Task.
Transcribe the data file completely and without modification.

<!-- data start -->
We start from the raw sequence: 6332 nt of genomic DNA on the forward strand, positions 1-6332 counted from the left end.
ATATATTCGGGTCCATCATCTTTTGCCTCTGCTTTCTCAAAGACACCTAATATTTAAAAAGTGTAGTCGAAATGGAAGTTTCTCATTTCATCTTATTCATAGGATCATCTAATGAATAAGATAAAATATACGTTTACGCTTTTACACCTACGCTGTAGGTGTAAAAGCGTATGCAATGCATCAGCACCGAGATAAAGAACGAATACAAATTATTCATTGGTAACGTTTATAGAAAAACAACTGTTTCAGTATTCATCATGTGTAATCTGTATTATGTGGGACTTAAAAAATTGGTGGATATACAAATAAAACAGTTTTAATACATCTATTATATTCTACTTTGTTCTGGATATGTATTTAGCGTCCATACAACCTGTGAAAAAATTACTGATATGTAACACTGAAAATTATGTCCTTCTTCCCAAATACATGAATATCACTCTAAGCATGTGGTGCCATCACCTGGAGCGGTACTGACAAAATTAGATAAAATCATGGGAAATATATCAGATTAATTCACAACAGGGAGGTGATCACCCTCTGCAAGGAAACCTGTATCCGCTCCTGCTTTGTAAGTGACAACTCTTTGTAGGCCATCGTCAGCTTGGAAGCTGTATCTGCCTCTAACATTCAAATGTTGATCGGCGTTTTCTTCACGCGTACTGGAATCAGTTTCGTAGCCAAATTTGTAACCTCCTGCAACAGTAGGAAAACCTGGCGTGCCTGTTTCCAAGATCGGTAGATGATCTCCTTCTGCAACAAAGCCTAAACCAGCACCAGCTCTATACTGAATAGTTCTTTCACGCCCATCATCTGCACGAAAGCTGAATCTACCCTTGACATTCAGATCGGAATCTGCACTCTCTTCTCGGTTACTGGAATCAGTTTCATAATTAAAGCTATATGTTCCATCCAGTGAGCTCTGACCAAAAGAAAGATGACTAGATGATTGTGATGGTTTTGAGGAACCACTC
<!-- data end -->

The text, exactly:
We start from the raw sequence: 6332 nt of genomic DNA on the forward strand, positions 1-6332 counted from the left end.
ATATATTCGGGTCCATCATCTTTTGCCTCTGCTTTCTCAAAGACACCTAATATTTAAAAAGTGTAGTCGAAATGGAAGTTTCTCATTTCATCTTATTCATAGGATCATCTAATGAATAAGATAAAATATACGTTTACGCTTTTACACCTACGCTGTAGGTGTAAAAGCGTATGCAATGCATCAGCACCGAGATAAAGAACGAATACAAATTATTCATTGGTAACGTTTATAGAAAAACAACTGTTTCAGTATTCATCATGTGTAATCTGTATTATGTGGGACTTAAAAAATTGGTGGATATACAAATAAAACAGTTTTAATACATCTATTATATTCTACTTTGTTCTGGATATGTATTTAGCGTCCATACAACCTGTGAAAAAATTACTGATATGTAACACTGAAAATTATGTCCTTCTTCCCAAATACATGAATATCACTCTAAGCATGTGGTGCCATCACCTGGAGCGGTACTGACAAAATTAGATAAAATCATGGGAAATATATCAGATTAATTCACAACAGGGAGGTGATCACCCTCTGCAAGGAAACCTGTATCCGCTCCTGCTTTGTAAGTGACAACTCTTTGTAGGCCATCGTCAGCTTGGAAGCTGTATCTGCCTCTAACATTCAAATGTTGATCGGCGTTTTCTTCACGCGTACTGGAATCAGTTTCGTAGCCAAATTTGTAACCTCCTGCAACAGTAGGAAAACCTGGCGTGCCTGTTTCCAAGATCGGTAGATGATCTCCTTCTGCAACAAAGCCTAAACCAGCACCAGCTCTATACTGAATAGTTCTTTCACGCCCATCATCTGCACGAAAGCTGAATCTACCCTTGACATTCAGATCGGAATCTGCACTCTCTTCTCGGTTACTGGAATCAGTTTCATAATTAAAGCTATATGTTCCATCCAGTGAGCTCTGACCAAAAGAAAGATGACTAGATGATTGTGATGGTTTTGAGGAACCACTC